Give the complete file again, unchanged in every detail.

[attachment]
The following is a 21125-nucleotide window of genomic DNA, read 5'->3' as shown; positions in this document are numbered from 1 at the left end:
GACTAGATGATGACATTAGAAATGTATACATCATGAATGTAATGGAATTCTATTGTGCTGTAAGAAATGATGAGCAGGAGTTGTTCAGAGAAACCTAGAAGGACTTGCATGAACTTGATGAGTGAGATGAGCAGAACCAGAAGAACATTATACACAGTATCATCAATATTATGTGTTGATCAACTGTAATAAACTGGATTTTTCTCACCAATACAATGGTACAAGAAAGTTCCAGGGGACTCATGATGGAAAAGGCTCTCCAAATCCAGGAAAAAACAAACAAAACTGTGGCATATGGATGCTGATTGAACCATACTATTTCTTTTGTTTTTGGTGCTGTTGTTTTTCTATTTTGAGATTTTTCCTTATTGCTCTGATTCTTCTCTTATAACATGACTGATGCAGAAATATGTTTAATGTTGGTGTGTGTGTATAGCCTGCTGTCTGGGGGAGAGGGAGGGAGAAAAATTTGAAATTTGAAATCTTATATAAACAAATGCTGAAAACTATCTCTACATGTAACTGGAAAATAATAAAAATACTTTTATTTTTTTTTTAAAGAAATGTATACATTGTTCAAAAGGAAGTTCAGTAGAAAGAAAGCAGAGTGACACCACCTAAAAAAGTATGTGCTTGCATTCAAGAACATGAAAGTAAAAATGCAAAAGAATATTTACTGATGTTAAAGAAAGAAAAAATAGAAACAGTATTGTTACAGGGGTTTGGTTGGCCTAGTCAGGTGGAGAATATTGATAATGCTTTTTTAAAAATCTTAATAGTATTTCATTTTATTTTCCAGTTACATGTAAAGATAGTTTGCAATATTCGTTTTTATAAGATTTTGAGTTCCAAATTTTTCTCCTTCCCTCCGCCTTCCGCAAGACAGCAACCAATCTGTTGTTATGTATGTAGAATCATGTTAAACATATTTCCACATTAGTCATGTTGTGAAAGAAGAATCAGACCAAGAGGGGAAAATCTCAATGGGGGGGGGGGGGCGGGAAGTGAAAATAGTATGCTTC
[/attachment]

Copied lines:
The following is a 21125-nucleotide window of genomic DNA, read 5'->3' as shown; positions in this document are numbered from 1 at the left end:
GACTAGATGATGACATTAGAAATGTATACATCATGAATGTAATGGAATTCTATTGTGCTGTAAGAAATGATGAGCAGGAGTTGTTCAGAGAAACCTAGAAGGACTTGCATGAACTTGATGAGTGAGATGAGCAGAACCAGAAGAACATTATACACAGTATCATCAATATTATGTGTTGATCAACTGTAATAAACTGGATTTTTCTCACCAATACAATGGTACAAGAAAGTTCCAGGGGACTCATGATGGAAAAGGCTCTCCAAATCCAGGAAAAAACAAACAAAACTGTGGCATATGGATGCTGATTGAACCATACTATTTCTTTTGTTTTTGGTGCTGTTGTTTTTCTATTTTGAGATTTTTCCTTATTGCTCTGATTCTTCTCTTATAACATGACTGATGCAGAAATATGTTTAATGTTGGTGTGTGTGTATAGCCTGCTGTCTGGGGGAGAGGGAGGGAGAAAAATTTGAAATTTGAAATCTTATATAAACAAATGCTGAAAACTATCTCTACATGTAACTGGAAAATAATAAAAATACTTTTATTTTTTTTTTAAAGAAATGTATACATTGTTCAAAAGGAAGTTCAGTAGAAAGAAAGCAGAGTGACACCACCTAAAAAAGTATGTGCTTGCATTCAAGAACATGAAAGTAAAAATGCAAAAGAATATTTACTGATGTTAAAGAAAGAAAAAATAGAAACAGTATTGTTACAGGGGTTTGGTTGGCCTAGTCAGGTGGAGAATATTGATAATGCTTTTTTAAAAATCTTAATAGTATTTCATTTTATTTTCCAGTTACATGTAAAGATAGTTTGCAATATTCGTTTTTATAAGATTTTGAGTTCCAAATTTTTCTCCTTCCCTCCGCCTTCCGCAAGACAGCAACCAATCTGTTGTTATGTATGTAGAATCATGTTAAACATATTTCCACATTAGTCATGTTGTGAAAGAAGAATCAGACCAAGAGGGGAAAATCTCAATGGGGGGGGGGGGGCGGGAAGTGAAAATAGTATGCTTC